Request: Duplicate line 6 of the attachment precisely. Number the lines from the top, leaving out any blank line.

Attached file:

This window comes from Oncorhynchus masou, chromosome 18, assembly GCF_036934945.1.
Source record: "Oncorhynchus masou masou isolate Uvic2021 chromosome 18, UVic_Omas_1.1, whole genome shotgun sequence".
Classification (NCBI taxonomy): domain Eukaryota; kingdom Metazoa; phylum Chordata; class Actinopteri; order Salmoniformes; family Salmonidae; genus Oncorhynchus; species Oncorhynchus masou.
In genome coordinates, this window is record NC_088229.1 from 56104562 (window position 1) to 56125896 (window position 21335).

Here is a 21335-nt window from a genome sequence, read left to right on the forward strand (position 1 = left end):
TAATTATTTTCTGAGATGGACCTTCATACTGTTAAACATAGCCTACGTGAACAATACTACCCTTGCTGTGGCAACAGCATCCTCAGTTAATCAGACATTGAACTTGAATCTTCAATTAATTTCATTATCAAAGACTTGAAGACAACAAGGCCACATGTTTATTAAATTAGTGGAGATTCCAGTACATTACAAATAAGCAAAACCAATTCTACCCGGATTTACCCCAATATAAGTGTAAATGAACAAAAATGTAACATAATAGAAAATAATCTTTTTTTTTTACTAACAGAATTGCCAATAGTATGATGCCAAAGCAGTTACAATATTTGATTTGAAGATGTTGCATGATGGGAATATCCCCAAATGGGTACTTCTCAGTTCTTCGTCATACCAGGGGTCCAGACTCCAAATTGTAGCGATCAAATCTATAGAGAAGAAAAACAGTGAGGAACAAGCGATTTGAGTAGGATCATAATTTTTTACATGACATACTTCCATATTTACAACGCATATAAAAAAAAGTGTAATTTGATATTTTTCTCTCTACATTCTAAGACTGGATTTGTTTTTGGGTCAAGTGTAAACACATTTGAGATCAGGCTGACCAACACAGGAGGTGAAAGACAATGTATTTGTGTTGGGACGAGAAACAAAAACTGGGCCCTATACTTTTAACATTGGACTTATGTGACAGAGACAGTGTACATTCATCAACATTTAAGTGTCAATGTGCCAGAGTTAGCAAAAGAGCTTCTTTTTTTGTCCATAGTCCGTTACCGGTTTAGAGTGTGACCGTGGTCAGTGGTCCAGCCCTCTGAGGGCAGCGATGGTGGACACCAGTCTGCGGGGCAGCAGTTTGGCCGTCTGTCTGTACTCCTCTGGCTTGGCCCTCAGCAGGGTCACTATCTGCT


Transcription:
TAATTATTTTCTGAGATGGACCTTCATACTGTTAAACATAGCCTACGTGAACAATACTACCCTTGCTGTGGCAACAGCATCCTCAGTTAATCAGACATTGAACTTGAATCTTCAATTAATTTCATTATCAAAGACTTGAAGACAACAAGGCCACATGTTTATTAAATTAGTGGAGATTCCAGTACATTACAAATAAGCAAAACCAATTCTACCCGGATTTACCCCAATATAAGTGTAAATGAACAAAAATGTAACATAATAGAAAATAATCTTTTTTTTTTACTAACAGAATTGCCAATAGTATGATGCCAAAGCAGTTACAATATTTGATTTGAAGATGTTGCATGATGGGAATATCCCCAAATGGGTACTTCTCAGTTCTTCGTCATACCAGGGGTCCAGACTCCAAATTGTAGCGATCAAATCTATAGAGAAGAAAAACAGTGAGGAACAAGCGATTTGAGTAGGATCATAATTTTTTACATGACATACTTCCATATTTACAACGCATATAAAAAAAAGTGTAATTTGATATTTTTCTCTCTACATTCTAAGACTGGATTTGTTTTTGGGTCAAGTGTAAACACATTTGAGATCAGGCTGACCAACACAGGAGGTGAAAGACAATGTATTTGTGTTGGGACGAGAAACAAAAACTGGGCCCTATACTTTTAACATTGGACTTATGTGACAGAGACAGTGTACATTCATCAACATTTAAGTGTCAATGTGCCAGAGTTAGCAAAAGAGCTTCTTTTTTTGTCCATAGTCCGTTACCGGTTTAGAGTGTGACCGTGGTCAGTGGTCCAGCCCTCTGAGGGCAGCGATGGTGGACACCAGTCTGCGGGGCAGCAGTTTGGCCGTCTGTCTGTACTCCTCTGGCTTGGCCCTCAGCAGGGTCACTATCTGCT